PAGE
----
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"Speeches"

Statement by MLK

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This document contains Dr. King's remarks on injustices in the state of Mississippi. He suggests a complete boycott if the federal or state government is unable to perform the proper means of justice.

Friday, December 11, 1964

President Kennedy's Stand on Negotiation in Albany

In this statement made from the Albany, Georgia city jail where he was imprisoned, Dr. King expresses appreciation for President Kennedy's support of negotiation between Albany's City Commission and civil rights leaders.

MLK's Statement on Church Destruction in Leesburg, Georgia

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In this statement following the destruction of a church in Leesburg, Georgia, Dr. King argues that it was the action of somebody with the "strange illusion" that it would somehow stop African-Americans from seeking freedom and justice.

Thursday, August 16, 1962

Jenner School Parents

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Presented here is a rough draft of an address delivered by Dr. King to the parents of Jenner Elementary school located in Chicago, Ill. Dr. King advises a plan to counteract deplorable school conditions as well as the misappropriation of tax dollars.

Wednesday, April 20, 1966

Proposed Nobel Speech

This is a draft for an optional version of Dr. King's Nobel Peace Prize acceptance speech. He notes the importance of viewing the world as a family and with such perception, understands race issues as an international concern. King also speaks of Sir Alfred Bernhard Nobel, the originator of the Nobel Peace Prize. He accepts the award on behalf of those who came before him and those who continue to fight for freedom.

Introduction of Edward M. Kennedy

Dr. King introduces Robert Kennedy at a gathering in Jackson, Mississippi, calling him a "capable statesman" with a "great social vision."

Killing Won't Frighten Negroes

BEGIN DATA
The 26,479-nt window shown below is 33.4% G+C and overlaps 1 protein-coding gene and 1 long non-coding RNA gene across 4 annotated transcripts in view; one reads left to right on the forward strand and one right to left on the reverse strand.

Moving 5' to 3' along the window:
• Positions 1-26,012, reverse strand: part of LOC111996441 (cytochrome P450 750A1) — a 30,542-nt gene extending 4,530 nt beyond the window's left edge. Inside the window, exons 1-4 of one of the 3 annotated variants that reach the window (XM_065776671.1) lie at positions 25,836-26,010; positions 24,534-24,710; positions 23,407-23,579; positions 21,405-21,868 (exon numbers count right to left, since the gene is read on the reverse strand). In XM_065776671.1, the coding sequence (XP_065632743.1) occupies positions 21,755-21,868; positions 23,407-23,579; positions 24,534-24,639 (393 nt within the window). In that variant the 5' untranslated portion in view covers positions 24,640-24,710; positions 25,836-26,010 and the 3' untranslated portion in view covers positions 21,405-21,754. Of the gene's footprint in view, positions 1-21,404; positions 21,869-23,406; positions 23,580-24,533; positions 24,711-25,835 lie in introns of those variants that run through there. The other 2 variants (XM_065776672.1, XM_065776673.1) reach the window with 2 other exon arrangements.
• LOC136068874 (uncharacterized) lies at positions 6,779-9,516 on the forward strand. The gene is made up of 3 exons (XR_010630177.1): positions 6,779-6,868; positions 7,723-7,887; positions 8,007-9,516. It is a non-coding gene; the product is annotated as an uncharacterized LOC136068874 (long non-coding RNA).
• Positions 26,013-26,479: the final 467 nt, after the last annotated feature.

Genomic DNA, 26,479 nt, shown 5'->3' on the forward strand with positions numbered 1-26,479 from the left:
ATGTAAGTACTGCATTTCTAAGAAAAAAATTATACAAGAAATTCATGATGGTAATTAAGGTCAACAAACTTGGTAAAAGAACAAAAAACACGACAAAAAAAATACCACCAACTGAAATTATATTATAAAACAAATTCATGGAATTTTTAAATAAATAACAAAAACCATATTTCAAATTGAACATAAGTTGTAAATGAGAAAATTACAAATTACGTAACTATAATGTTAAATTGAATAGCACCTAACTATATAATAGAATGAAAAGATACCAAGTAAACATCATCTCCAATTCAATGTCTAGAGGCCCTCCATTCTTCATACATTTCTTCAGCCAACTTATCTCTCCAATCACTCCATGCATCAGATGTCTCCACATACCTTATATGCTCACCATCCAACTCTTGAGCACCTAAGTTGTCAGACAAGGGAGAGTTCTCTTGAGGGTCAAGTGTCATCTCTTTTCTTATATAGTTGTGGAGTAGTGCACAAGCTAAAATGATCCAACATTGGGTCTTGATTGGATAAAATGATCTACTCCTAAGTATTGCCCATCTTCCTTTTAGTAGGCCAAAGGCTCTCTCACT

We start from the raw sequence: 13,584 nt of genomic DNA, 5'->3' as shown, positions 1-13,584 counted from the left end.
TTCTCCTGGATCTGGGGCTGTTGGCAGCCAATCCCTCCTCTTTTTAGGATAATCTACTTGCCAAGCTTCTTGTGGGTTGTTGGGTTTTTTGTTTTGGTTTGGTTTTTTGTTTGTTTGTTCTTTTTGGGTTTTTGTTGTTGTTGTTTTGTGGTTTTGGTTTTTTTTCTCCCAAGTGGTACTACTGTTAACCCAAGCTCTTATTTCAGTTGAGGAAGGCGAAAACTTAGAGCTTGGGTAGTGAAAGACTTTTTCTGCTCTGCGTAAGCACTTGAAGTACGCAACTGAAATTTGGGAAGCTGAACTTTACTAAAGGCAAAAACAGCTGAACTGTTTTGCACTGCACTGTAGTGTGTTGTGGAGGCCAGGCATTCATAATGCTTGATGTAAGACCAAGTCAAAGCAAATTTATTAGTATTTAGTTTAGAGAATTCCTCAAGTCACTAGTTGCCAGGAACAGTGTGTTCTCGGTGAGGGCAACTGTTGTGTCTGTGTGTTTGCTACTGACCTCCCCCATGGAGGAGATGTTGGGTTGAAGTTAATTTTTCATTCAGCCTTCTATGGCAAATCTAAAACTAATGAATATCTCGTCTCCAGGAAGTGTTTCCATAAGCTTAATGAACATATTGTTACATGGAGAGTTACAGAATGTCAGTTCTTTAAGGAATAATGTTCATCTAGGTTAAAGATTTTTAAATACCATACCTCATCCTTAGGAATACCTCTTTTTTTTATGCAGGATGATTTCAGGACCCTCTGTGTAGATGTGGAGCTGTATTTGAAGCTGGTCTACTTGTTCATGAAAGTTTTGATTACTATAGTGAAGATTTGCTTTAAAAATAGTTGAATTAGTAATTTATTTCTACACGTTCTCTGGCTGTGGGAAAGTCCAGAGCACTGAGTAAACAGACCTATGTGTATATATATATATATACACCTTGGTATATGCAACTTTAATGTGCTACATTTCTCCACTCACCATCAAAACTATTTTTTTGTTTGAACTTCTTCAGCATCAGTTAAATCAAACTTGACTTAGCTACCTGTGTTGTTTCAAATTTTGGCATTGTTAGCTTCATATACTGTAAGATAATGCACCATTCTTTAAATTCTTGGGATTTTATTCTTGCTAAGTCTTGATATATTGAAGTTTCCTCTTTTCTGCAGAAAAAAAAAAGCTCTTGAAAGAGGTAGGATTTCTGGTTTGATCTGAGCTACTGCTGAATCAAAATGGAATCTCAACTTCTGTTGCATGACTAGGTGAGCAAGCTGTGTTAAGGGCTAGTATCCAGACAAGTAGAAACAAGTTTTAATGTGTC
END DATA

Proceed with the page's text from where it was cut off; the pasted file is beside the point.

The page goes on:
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Regarding the violence in Alabama, Dr. King decries the lack of justice for the ten murdered civil rights demonstrators under Governor Wallace's administration. He continues by saying that "eyes should have been on God" the Sunday morning the four girls were killed in Birmingham. King declares that the killings will not frighten the activists into submission.

Monday, May 24, 1965

New York Mayor Wagner Remarks at Reception

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New York Mayor Robert F. Wagner honors Dr. King at a reception following a ceremony where he was presented the Medallion of Honor of the City of New York after receiving the Nobel Peace Prize. The Mayor especially commends Dr. King for his courageous leadership in nonviolence and the spirit of love, goodwill, and peacemaking that he brings to the struggle for racial justice.

Thursday, December 17, 1964

The Future of Integration

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Dr. King addresses the issue of the Future of Integration to an assembly at the State University of Iowa on November 11, 1959.

Wednesday, November 11, 1959

MLK Speech at 4th Constitutional Convention - AFL-CIO

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This is an annotated copy of an address given by Dr. King at an AFL-CIO convention. Dr. King thoroughly discusses the working conditions of Negroes, and states the Negro unemployment rate is similar to "malignant cancer." He concludes that the two most dynamic forces in the country are the labor movement and the Negro Freedom Movement.

Monday, December 11, 1961

MLK Address at the AFL-CIO Fourth Constitutional Convention